Knowing the correct way to use a word in any kind of sentence is important. This knowledge will help you while speaking. You won’t have to stop and think of different words—you’ll know exactly when you need to use that word while speaking.
Learn phrases, not words.
An even better idea is to learn word phrases, not just words.
You might be using correct grammar and vocabulary, but it’s still not how a native speaker would say it.
For example, you can say “how do you feel today?” but a native speaker might say “how’re you doing?” or “what’s up?” instead. Phrases and expressions can be helpful for sounding more natural when you speak.
Learn your most common sayings.
Take some time to really notice how you speak in your native language.
What words and phrases do you use the most often?
Learn how to say your most commonly used phrases and words in English.
Knowing them in English will help you speak as well in English as you do in your native language.
Prepare for specific situations.
Are you learning English for a specific reason? For example, are you learning English so you can get a job in an English-speaking company? In that case, practice English that will help you in an interview. Are you learning English so you can make friends in America? Then you would need a different kind of English.
Before you go to a place where you have to speak English, you can practice what you might have to say. If you’re preparing to go to a restaurant, what might conversations in a restaurant sound like? Answer the questions a waiter might ask you. Try talking about food and menus.
You’ll feel more confident if you’re prepared!
You can be your best helper or your worst enemy when learning to speak fluently! We know it’s hard, but you should try not to worry about how you sound when you speak. Just relax!
If you get stuck or confused, just take a big breath and start over. Speak slower if you have to. Take time to pause and think about your next sentence.
Do whatever it takes to become more comfortable with speaking English.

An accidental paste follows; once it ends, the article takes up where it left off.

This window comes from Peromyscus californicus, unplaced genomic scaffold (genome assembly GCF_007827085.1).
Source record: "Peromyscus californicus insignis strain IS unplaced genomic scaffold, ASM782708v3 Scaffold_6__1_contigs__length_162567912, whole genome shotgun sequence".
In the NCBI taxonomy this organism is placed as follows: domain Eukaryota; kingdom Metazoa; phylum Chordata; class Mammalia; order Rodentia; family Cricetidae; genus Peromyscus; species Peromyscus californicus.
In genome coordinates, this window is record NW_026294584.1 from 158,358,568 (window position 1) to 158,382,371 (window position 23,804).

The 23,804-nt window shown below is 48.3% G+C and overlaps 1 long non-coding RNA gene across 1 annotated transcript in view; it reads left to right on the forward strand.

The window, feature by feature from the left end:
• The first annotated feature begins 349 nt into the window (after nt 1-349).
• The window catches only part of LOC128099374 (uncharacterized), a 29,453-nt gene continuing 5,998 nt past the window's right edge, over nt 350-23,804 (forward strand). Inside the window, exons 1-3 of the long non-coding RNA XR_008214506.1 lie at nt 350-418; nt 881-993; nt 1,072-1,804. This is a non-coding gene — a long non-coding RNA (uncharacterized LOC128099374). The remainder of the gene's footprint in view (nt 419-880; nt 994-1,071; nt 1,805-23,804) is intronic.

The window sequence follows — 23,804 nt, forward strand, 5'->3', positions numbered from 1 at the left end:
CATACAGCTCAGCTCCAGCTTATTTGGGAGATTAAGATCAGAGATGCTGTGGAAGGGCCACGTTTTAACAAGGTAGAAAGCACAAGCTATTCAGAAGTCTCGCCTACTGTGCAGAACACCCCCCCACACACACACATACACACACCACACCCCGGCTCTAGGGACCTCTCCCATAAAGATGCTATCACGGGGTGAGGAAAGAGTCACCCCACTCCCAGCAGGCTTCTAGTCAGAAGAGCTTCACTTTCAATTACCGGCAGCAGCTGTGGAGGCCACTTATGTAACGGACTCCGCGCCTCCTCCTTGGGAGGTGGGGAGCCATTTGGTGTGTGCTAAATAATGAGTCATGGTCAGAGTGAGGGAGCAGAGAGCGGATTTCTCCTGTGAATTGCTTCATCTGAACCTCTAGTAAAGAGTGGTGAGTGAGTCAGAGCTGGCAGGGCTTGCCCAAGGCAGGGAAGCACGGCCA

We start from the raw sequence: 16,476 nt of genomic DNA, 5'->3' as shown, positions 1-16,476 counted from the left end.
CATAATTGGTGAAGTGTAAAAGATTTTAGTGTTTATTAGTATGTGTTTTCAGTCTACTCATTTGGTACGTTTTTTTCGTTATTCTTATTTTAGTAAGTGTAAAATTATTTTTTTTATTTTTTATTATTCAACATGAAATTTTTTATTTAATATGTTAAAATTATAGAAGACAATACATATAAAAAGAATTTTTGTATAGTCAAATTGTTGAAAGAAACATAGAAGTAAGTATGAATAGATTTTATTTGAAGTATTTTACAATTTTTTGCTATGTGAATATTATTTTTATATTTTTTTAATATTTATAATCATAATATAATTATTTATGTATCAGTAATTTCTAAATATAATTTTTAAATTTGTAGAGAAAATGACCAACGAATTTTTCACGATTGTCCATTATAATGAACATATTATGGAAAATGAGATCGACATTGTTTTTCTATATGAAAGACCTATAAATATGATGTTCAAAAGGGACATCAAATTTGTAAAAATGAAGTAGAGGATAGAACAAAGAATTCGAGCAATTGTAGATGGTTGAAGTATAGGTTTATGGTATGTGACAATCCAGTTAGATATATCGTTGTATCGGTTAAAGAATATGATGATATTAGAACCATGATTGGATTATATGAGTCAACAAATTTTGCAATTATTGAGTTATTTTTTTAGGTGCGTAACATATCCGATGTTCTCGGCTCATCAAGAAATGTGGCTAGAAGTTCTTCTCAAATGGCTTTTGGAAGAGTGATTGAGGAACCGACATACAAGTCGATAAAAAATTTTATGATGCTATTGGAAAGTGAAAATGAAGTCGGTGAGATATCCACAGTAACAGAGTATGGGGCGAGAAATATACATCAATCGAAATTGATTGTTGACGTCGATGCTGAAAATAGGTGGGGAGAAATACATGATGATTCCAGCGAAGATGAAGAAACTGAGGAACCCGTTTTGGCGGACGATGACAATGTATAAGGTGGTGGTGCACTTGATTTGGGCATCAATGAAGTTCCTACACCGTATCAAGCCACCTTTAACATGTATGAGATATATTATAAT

Tell a story from your language in English.
Here’s a fun way to test how well your spoken English has developed: choose a story that you know really well and tell it in English.
Remember to think in English as you’re telling your story. Focus on speaking fluently instead of correctly. Say every sentence out loud to yourself.
Even if you have nobody to talk to in English, you can still build confidence and master fluency on your own time.
Don’t use a bilingual dictionary.
I remember spending hours looking up words and definitions in an English-only dictionary. I prefer to use paper dictionaries as it helps me memorize words better. When you search for a word, turning page after page, you naturally repeat it in your head. By the time you find the meaning, you remember the word.
Learn vocabulary in phrases, not single words.
Our brains are pattern-matching machines that remember things put into context. If I can’t come up with any context examples, I check out Cambridge Advanced Learner’s Dictionary or google it.
Start using the vocabulary as soon as possible.
Never stop yourself from speaking until your language is perfect, you will be waiting forever! I am always trying to take initiative even if I am really scared because “practice makes perfect”. As soon as I had an opportunity, I volunteered for an English college newspaper writing articles and interviewing different people. It was really hard at the beginning and it took me a long time to write a draft. After seven months of volunteering experience and publishing with the Canadian University Press, the newspaper decided to hire me as their Staff Reporter.
Talk to yourself in English.
When I was learning English (and I still do this), I would describe to myself whatever happened during the day. This gives you extra practice before you start explaining things to other people.
Get an English-speaking friend or partner.
It is always easier to improve English with a companion especially if he or she is a native speaker. I noticed a dramatic improvement when I moved in with my boyfriend ;). Regular chats in person, over the phone, text messages, and other common activities brought me to the next level and I stopped talking to myself!
I used every opportunity to travel to English-speaking countries. I’ve met numerous people in my travels and try to keep in touch with them even after my trips. Facebook, WhatsApp, Viber, and emails definitely help.
The biggest challenge is dealing with the frustration that comes with not being able to fully express yourself. The key is to think positively and stay motivated!
In some ways, practicing speaking is even easier by yourself!